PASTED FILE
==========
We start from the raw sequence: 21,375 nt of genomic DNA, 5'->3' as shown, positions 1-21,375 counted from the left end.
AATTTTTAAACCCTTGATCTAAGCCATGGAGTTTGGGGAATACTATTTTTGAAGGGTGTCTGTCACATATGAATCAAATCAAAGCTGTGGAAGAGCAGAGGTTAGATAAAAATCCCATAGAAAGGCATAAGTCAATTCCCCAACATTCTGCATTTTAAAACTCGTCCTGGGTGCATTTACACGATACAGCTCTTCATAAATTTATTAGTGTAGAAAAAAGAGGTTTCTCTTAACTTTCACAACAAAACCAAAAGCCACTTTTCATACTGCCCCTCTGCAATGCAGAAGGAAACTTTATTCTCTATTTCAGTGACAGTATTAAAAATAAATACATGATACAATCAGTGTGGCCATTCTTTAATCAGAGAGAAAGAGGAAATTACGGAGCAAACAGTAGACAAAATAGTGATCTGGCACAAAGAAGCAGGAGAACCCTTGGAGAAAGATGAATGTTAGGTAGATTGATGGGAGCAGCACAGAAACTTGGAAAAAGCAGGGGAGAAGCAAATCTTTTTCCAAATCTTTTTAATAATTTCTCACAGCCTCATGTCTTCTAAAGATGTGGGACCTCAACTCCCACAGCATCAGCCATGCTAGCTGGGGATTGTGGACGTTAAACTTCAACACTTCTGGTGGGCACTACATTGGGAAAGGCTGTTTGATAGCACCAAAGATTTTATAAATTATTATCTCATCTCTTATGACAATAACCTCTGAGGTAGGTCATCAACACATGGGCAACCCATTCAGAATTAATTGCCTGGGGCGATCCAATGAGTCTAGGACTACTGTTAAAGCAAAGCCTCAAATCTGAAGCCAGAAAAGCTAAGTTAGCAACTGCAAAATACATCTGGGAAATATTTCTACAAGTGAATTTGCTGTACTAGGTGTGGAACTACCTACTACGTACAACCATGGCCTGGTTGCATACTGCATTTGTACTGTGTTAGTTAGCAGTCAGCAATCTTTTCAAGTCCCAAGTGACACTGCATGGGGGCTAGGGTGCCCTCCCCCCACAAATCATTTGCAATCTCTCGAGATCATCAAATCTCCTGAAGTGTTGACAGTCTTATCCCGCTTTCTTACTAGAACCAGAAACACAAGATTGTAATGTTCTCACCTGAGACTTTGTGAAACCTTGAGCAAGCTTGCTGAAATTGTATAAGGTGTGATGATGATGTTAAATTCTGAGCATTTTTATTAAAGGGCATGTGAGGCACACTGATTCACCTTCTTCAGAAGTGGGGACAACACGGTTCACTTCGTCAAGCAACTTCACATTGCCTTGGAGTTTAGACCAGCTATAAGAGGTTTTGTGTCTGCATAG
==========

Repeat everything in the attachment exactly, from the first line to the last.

We start from the raw sequence: 21,375 nt of genomic DNA, 5'->3' as shown, positions 1-21,375 counted from the left end.
AATTTTTAAACCCTTGATCTAAGCCATGGAGTTTGGGGAATACTATTTTTGAAGGGTGTCTGTCACATATGAATCAAATCAAAGCTGTGGAAGAGCAGAGGTTAGATAAAAATCCCATAGAAAGGCATAAGTCAATTCCCCAACATTCTGCATTTTAAAACTCGTCCTGGGTGCATTTACACGATACAGCTCTTCATAAATTTATTAGTGTAGAAAAAAGAGGTTTCTCTTAACTTTCACAACAAAACCAAAAGCCACTTTTCATACTGCCCCTCTGCAATGCAGAAGGAAACTTTATTCTCTATTTCAGTGACAGTATTAAAAATAAATACATGATACAATCAGTGTGGCCATTCTTTAATCAGAGAGAAAGAGGAAATTACGGAGCAAACAGTAGACAAAATAGTGATCTGGCACAAAGAAGCAGGAGAACCCTTGGAGAAAGATGAATGTTAGGTAGATTGATGGGAGCAGCACAGAAACTTGGAAAAAGCAGGGGAGAAGCAAATCTTTTTCCAAATCTTTTTAATAATTTCTCACAGCCTCATGTCTTCTAAAGATGTGGGACCTCAACTCCCACAGCATCAGCCATGCTAGCTGGGGATTGTGGACGTTAAACTTCAACACTTCTGGTGGGCACTACATTGGGAAAGGCTGTTTGATAGCACCAAAGATTTTATAAATTATTATCTCATCTCTTATGACAATAACCTCTGAGGTAGGTCATCAACACATGGGCAACCCATTCAGAATTAATTGCCTGGGGCGATCCAATGAGTCTAGGACTACTGTTAAAGCAAAGCCTCAAATCTGAAGCCAGAAAAGCTAAGTTAGCAACTGCAAAATACATCTGGGAAATATTTCTACAAGTGAATTTGCTGTACTAGGTGTGGAACTACCTACTACGTACAACCATGGCCTGGTTGCATACTGCATTTGTACTGTGTTAGTTAGCAGTCAGCAATCTTTTCAAGTCCCAAGTGACACTGCATGGGGGCTAGGGTGCCCTCCCCCCACAAATCATTTGCAATCTCTCGAGATCATCAAATCTCCTGAAGTGTTGACAGTCTTATCCCGCTTTCTTACTAGAACCAGAAACACAAGATTGTAATGTTCTCACCTGAGACTTTGTGAAACCTTGAGCAAGCTTGCTGAAATTGTATAAGGTGTGATGATGATGTTAAATTCTGAGCATTTTTATTAAAGGGCATGTGAGGCACACTGATTCACCTTCTTCAGAAGTGGGGACAACACGGTTCACTTCGTCAAGCAACTTCACATTGCCTTGGAGTTTAGACCAGCTATAAGAGGTTTTGTGTCTGCATAG